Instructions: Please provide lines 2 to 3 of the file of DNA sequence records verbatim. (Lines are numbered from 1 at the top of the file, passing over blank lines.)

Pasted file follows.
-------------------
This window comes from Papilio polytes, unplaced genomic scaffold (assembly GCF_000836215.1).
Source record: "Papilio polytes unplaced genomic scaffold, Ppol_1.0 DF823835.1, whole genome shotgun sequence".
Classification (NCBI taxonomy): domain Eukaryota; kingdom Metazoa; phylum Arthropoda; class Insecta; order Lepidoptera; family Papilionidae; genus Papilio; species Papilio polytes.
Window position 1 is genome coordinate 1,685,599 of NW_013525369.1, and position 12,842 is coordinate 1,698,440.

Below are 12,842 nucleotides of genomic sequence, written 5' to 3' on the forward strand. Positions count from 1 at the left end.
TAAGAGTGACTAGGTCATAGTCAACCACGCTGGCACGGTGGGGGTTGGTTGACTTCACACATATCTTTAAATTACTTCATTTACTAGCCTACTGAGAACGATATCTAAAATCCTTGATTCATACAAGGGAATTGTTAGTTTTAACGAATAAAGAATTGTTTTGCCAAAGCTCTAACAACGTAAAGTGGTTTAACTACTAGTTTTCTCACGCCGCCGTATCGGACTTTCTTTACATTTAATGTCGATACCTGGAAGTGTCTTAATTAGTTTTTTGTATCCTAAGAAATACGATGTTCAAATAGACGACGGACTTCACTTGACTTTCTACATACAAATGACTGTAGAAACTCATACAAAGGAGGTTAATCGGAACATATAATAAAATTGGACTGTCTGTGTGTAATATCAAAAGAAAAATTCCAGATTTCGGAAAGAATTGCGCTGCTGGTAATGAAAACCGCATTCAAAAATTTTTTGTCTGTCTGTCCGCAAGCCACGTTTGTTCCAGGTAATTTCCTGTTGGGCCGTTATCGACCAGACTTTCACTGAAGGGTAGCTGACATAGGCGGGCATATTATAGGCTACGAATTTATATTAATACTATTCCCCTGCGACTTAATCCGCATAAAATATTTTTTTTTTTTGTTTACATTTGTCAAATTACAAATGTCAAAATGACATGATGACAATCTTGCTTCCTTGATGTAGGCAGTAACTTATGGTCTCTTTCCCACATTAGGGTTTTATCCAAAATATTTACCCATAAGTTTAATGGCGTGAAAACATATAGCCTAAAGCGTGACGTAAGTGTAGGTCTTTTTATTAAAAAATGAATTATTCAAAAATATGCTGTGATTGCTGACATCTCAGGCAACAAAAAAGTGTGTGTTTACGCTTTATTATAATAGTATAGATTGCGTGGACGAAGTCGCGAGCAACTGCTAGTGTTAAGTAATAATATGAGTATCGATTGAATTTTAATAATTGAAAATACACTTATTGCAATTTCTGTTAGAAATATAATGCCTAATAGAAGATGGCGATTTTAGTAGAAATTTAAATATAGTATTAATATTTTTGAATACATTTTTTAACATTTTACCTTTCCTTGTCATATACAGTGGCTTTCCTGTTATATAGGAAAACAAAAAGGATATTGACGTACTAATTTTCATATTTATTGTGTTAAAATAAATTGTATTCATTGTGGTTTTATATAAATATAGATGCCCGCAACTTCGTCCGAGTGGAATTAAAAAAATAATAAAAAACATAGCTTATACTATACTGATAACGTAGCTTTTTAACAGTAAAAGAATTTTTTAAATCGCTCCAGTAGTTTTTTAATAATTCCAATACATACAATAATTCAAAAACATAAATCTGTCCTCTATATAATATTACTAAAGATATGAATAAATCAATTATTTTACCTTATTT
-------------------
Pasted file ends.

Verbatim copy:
Source record: "Papilio polytes unplaced genomic scaffold, Ppol_1.0 DF823835.1, whole genome shotgun sequence".
Classification (NCBI taxonomy): domain Eukaryota; kingdom Metazoa; phylum Arthropoda; class Insecta; order Lepidoptera; family Papilionidae; genus Papilio; species Papilio polytes.